In fact, at the time of writing, he might already be in the Philippines, planning to teach others how to host repair events.
The pandemic & floods threw a wrench into their plans
Of course, the journey wasn’t all sunshine and rainbows. There were certainly a few bumps along the way, with the obvious one being the pandemic.
At the beginning of the pandemic, Johnson said he was in a “depressed mode” and nearly deleted the entire KakiRepair group. He felt like the group wasn’t creating much impact.
“We can’t go out and fix stuff, and there are so many haters and comments out there saying, ‘Who is this fella?’, ‘So stupid, go and fix things for free’,” Johnson shared. “So, I was quite discouraged.”
But eventually, Johnson started to change the way he did things. He ran 30-minute live events at first that ended up running for two hours. It was then that he realised there was demand for such a service, and steadily, the Facebook group grew.
Another challenge came when the entire team was down with COVID at one point. Johnson himself suffered from a case of long COVID, and even feels its effect until this day.
“When I was doing demo day [for the accelerator], I had brain fog, and I wasn’t even myself,” he said. Thankfully, he managed to get his points across despite the illness.
The flooding that occurred last year was also an issue for the team, and it seemed like there was nothing they could do about the situation.
Then Johnson realised he could mobilise the community by starting volunteer programmes to help those affected by the flood fix their items instead of dumping them.
“This wasn’t part of the development plan,” Johnson said. “But it showed so much impact that it became a significant result in the development plan.”
The crew ran six repair missions, repairing over US$50K worth of electronic stuff, Johnson estimated. Their efforts also helped with KakiRepair’s branding and reputation. With a simple pivot, Johnson had turned an unfortunate circumstance into a beneficial one.
Being community-driven VS profit-driven
As our interview with Johnson came to an end, we curiously asked him a burning question on our minds.
With KakiRepair now monetising and being financially self-sustaining, where does he draw the line between staying as a community organisation versus turning into a business?
Did it come down to being community-driven versus profit-driven? “Yes, actually, the answer is already there,” he pointed out.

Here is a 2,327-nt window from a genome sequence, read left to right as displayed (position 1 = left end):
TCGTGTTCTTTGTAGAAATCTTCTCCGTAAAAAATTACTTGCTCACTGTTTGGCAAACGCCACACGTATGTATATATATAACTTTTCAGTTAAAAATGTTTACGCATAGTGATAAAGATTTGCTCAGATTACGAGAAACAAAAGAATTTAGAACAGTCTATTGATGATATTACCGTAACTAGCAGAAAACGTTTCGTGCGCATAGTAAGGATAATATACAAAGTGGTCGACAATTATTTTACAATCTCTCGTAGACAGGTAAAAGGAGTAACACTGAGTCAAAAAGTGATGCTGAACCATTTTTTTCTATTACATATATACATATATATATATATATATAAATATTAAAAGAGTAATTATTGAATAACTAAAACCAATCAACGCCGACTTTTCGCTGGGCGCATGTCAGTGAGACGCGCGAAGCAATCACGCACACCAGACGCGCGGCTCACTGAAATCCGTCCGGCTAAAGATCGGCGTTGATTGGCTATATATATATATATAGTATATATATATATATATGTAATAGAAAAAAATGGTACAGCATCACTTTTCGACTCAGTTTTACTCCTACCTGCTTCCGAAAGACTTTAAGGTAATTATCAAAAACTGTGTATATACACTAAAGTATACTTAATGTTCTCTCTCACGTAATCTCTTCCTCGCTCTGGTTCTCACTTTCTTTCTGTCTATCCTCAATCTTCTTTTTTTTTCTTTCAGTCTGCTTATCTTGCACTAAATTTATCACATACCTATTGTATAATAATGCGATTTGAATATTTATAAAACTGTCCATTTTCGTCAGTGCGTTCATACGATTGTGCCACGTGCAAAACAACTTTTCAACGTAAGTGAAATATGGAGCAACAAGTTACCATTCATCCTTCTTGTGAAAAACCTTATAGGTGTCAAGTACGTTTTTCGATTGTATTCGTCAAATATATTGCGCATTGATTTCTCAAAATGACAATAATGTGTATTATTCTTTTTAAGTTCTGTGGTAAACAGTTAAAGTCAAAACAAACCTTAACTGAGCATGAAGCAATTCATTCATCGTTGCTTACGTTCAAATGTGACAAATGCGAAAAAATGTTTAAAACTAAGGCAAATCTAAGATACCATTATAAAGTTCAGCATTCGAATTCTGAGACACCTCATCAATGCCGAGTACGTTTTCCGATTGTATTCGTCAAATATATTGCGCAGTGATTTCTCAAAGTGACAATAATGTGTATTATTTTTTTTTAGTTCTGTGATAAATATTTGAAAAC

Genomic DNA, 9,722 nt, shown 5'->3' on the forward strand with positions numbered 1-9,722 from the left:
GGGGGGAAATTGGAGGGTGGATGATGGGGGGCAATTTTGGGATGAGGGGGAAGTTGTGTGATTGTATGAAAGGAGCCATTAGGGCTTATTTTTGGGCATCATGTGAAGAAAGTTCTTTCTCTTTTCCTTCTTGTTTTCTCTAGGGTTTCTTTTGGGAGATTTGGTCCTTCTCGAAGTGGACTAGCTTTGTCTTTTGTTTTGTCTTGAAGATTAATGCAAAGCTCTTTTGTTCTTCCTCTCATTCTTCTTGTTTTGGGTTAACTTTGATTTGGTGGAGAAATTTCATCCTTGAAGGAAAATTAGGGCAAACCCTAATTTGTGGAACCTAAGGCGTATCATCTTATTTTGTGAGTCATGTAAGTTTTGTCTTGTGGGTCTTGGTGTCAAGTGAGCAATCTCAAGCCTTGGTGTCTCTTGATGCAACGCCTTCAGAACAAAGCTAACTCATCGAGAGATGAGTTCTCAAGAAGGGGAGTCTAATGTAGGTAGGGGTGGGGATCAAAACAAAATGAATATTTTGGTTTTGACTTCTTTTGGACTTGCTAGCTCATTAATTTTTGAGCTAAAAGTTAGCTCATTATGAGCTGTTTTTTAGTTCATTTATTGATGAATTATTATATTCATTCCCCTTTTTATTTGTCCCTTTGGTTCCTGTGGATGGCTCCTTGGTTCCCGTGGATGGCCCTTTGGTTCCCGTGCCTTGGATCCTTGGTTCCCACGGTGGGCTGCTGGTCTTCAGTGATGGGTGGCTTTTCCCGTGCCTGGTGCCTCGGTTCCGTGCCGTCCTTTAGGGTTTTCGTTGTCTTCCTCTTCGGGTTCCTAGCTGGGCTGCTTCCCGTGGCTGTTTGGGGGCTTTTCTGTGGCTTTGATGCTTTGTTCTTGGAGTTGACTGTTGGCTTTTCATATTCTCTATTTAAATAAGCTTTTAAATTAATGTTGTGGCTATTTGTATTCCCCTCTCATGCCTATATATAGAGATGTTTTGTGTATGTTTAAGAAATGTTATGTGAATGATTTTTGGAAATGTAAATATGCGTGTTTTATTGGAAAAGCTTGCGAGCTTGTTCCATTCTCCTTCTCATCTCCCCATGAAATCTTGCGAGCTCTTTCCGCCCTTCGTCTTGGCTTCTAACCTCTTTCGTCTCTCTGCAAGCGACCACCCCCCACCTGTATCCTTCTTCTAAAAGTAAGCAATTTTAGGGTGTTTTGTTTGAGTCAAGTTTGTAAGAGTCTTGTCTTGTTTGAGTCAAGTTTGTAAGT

At the end of the day, he clarified that there’s no right or wrong behind a community leader’s decision to transition their activities into being more business-focused. In fact, he said that Facebook encouraged that.
For him personally though, he’s opting to keep it community-driven. Of course, he’s aware that repair centres are a lucrative venture, but he has no plans to start one of his own now, or in the near future.
Instead, if anyone wants to start their own by utilising KakiRepair’s branding and influence, he welcomed them to get in touch for discussions.
Empowering other Malaysian leaders
2022’s Facebook Community Accelerator is likely to happen soon, and for those interested in joining, Johnson had some pointers.
He listed three criteria for community builders. First, you should be sure of what you want for your community. Secondly, you should be clear about the impact you’re providing.
The third is being able to sustain the community to scale and grow. This includes sustainability not just in terms of finances, but also content.
2021 was the first year that Malaysians were able to join the accelerator, making KakiRepair the first-ever Malaysian group to receive additional funding and essentially “win” in the programme.
With KakiRepair leading the way, Johnson hopes to see more Malaysians thriving through the Facebook Community Accelerator.
Featured Image Credit: KakiRepair by KakiDIY
It’s 2022 and things are looking rosier than a few months ago. Economies are reopening and travel is back in the picture.
Last year, many Singapore startups clinched the highly coveted “unicorn” ranking. The startups include Carousell, PatSnap, Ninja Van, and Carro.